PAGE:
Akron Erix

Husayn al Hudabayir's page

4 posts. Alias of Sebecloki.


The 'born eunuch' of the Grand Vizier Abalach-Re's army ranks, known as the mansabdars in the Badawī or Bedouin tongue of her fearsome Temüjin horse archer tribes, suddenly reappears among the company of House Vordon.

His elaborate scale male of pangolin plate slowly re-emerges into view, gradually disassociating itself from the similar shades of the surrounding rock as he moves.

Husayn quickly sheathes his elaborately ornamented shamshir-e shekârgar or 'hunter's sword', the blade elegantly decorated with sinuous writing in both the Devanāgarī and Badawī tongues, extracts from the Sundara Kāṇḍa. This is the title of the famed 'beautiful episode' of the well known Raamite poem Śrīrāmachandracaritamānasashatra, composed by the great Desi poet Jadaguru Rāmānandacharya, and which centers upon the exploits of the great hero, the varana Hanumān. The monkey-like warrior is said to have burned the palace of the yakṣa, king Rāvaṇa.

"Well, I suppose my concealment is no longer required if we intent to parlay with these creatures, for I don't, as a general rule, make a habit of stabbing even temporary allies in the back."

His expression then assumes a more sober demeanor as he considers the new intelligence brought to like by Taalik and Amunet,

"These are, indeed, troubling, though perhaps not altogether surprising, revelations about my beleaguered home. Surely, none could imagine one so powerful and ancient as Dregoth would remain sleeping, or sleep restfully, and upon awakening not seek a hard revenge upon those responsible for his long-past defeat. Indubitably, principle among this number is the Grand Vizier Abalach-Re, sorcerer-queen or Ram."

Kethe Cinderfell wrote:

Kethe raises her hand to get the others' attention. "I may have found another way. There is an invisible ramp connecting this ledge to... well, to be honest I don't know where it leads. We should perhaps explore this path."

She turns to the mul, smiling. "I am sorry to interrupt your fascinating explanation, for I have heard much of Raam and its history. How interesting that devices used by its ancient rules can be found here."

The knowledge check was in relation to what Husayn mentioned, was trying to see if any of that was ringing a bell, and hoping to be able to go "why yes, my good sir, I have a fair idea of what you're talking about, indeed."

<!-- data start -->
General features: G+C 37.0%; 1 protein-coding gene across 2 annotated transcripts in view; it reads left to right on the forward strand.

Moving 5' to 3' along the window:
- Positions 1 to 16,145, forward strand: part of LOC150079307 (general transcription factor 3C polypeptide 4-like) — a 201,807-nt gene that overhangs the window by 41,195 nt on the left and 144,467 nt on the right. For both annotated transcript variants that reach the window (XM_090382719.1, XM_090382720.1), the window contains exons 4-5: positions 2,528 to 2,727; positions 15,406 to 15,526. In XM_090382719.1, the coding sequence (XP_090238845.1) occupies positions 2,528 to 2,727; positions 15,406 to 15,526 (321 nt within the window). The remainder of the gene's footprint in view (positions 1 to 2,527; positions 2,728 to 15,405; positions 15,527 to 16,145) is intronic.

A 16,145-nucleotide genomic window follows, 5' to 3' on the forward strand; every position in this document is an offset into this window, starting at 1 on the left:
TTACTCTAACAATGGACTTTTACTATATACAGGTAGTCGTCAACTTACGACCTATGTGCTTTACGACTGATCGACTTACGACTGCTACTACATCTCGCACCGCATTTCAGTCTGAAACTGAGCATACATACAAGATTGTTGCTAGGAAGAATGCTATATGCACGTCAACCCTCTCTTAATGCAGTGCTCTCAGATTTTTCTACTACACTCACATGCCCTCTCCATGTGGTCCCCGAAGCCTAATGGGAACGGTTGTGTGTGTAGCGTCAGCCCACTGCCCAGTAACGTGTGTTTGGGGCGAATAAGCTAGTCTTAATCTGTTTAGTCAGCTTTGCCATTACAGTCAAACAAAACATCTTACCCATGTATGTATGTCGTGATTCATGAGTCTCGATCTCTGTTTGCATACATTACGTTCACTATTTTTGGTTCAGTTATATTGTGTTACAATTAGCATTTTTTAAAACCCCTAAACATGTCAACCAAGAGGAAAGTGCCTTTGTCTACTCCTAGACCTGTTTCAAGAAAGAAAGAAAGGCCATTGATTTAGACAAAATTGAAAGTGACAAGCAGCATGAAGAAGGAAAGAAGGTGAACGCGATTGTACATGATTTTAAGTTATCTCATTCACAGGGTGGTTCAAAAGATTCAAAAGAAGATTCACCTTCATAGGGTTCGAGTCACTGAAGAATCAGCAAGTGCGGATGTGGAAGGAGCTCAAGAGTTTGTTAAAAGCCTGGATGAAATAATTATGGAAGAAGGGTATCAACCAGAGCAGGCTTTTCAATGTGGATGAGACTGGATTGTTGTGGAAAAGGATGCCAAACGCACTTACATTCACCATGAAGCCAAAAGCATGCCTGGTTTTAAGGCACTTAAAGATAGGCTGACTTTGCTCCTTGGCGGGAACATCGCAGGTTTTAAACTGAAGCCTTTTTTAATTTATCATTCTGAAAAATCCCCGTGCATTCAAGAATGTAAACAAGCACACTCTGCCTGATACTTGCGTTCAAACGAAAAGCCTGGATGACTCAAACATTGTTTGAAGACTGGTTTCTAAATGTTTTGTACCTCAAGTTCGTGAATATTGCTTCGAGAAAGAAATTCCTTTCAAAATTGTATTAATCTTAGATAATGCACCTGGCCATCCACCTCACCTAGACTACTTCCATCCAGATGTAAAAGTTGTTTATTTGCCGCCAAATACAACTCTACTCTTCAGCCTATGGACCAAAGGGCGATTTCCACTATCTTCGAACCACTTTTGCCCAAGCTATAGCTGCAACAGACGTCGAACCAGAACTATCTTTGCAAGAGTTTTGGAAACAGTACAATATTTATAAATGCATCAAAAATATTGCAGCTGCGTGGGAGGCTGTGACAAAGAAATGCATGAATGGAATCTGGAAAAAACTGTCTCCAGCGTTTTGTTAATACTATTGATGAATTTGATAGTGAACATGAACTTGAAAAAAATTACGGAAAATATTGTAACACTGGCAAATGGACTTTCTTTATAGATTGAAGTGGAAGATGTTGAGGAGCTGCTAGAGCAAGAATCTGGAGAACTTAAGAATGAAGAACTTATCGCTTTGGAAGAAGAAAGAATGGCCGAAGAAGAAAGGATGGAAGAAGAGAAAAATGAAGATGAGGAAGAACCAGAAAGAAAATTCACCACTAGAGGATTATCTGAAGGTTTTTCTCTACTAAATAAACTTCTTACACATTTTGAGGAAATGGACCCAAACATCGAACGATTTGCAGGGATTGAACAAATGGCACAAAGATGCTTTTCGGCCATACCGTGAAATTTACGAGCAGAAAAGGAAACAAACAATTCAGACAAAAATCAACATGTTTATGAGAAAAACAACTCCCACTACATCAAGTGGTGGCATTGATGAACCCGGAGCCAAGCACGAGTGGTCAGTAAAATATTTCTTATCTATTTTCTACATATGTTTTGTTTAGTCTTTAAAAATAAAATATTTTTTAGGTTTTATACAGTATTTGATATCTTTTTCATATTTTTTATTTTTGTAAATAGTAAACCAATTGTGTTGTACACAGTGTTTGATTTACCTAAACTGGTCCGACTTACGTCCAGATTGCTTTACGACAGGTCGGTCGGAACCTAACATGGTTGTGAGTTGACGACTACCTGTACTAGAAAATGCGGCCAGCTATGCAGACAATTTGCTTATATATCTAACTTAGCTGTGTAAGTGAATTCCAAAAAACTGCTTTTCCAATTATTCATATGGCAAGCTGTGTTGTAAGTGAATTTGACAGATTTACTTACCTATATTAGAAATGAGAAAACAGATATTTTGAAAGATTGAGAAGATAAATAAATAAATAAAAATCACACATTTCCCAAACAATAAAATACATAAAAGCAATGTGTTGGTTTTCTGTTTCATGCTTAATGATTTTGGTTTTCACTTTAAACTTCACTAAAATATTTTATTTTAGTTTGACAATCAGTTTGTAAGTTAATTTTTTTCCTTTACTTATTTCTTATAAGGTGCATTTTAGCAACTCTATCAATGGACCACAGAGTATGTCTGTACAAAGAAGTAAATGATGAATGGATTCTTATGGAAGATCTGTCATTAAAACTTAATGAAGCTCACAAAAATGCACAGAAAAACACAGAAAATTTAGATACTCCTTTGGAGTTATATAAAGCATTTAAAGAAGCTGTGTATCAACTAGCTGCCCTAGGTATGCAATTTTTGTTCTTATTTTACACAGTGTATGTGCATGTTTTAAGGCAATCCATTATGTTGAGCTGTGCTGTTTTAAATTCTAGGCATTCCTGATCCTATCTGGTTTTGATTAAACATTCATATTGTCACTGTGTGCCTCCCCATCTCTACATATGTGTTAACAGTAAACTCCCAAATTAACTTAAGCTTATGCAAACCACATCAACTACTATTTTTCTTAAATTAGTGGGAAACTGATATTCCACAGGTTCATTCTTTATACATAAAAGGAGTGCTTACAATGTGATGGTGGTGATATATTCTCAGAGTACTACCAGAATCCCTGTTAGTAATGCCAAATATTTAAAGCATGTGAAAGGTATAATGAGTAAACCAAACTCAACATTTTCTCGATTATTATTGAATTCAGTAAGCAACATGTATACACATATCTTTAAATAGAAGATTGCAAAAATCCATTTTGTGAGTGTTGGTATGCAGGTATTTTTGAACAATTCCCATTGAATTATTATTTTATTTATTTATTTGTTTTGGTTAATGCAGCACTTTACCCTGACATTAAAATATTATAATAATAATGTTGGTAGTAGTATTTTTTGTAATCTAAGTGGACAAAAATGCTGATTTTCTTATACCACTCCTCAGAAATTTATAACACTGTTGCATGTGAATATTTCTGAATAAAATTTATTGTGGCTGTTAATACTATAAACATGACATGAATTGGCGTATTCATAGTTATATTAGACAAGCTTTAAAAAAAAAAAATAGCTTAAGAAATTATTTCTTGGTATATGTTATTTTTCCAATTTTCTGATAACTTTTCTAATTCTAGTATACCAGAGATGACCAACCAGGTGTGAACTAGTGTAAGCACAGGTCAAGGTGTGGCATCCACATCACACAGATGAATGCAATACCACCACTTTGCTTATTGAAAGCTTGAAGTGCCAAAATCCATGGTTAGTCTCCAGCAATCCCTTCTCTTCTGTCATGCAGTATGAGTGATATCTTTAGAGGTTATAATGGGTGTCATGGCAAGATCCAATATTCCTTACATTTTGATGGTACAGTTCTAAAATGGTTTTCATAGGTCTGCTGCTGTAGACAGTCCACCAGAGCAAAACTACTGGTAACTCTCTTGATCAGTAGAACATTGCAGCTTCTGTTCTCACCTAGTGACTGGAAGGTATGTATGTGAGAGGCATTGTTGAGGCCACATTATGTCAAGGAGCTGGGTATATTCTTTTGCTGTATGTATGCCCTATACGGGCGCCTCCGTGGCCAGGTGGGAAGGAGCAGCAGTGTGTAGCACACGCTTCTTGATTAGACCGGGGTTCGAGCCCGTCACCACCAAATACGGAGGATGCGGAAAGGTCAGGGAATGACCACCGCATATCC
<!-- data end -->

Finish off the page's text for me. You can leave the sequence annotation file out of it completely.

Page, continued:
Husayn turns, seemingly surprised by Kethe's comment, as much as by her new discovery,

"There is nothing for which to see grace, noble druid -- it is just that, given our recent discussions, I... wonder whether the yakṣa lords of ancient Raam might have been... what?... clients? perhaps of these Stoneburners. It makes me wonder what other mysteries the city might hold in its ancient parts. I hope one day we will have an opportunity to explore these questions together in the city which I once called home..."

The mul's voice trails off, as if at once nostalgic, but also imparting a sudden realization of having perhaps spoken to much on a sensitive, even dangerous topic -- presumably his reason for being separated from the environs of Abalach-Re's city state.

Rokan the Ascetic wrote:

"I am using caution." Rokan snaps at the bard, annoyed. Then, a little more level, "Just assume I'm scanning things when I approach them. Traps and triggers. Arcane, psionic, and mundane."

A brief pause later...

"These are just controls, and they appear to need my psionic energy to operate. That means there is a limit to how much I can do this in a day, and we should be careful to not get ourselves stuck somewhere undesirable. We should also be ready for a fight when I'm bringing a platform to us that we cannot yet see. Perhaps, if we can see its approach and that it entails trouble, I can cut off my own power or even reverse it..." He trails off, pondering.

[dice=knowledge (psionics), can platform motion be stopped between destinations and/or reversed?]1d20 + 12

The mul points at the illustrated hieroglyphic reliefs which stand behind the 'handles' of the control station.

"This reminds me of the stories of the Tāḍa Thaggī, the so-called Mountain of Assassins. It is said that, in ancient days, the yakṣa lords of Raam would use the vimānas to bear their servants, the vicious assassins known as the thaggī or ṭhogī up and down the snow-dusted peak of the mountain in which the ogres kept their enforcerers ensconced. They were purportedly destroyed when Abalach-Re conquered the city, a process which included laying siege to Tāḍa Thaggī. The assassins were eventually starved, and, in later years, replaced by a new order loyal to the sorcerer-queen. The mountain itself has been renamed Jebel al Hashâshīn, in the Bedouin language of the Temujin horse warriors whose Invincible Horde the sorcerer queen led to victory against the former rulers of Raam."

The mul 'natural eunuch' of Raam, who had accompanied the embassy to Faalcuun's Pavilion of Mercy, has also followed the company on this new leg of the journey, and approaches the control station with interest.

"These images look like a vimāna, a flying machine from the legends of Raam. It is said that the ogre magi called yakṣas, who used to rule the human population called the Desi before the advent of Abalach-Re and her horse warriors, used such devices in their wars. There is an ancient scientific text in the Devanāgarī tongue, the language of the Desi, which speaks of them called the Vaimānika Śāstra."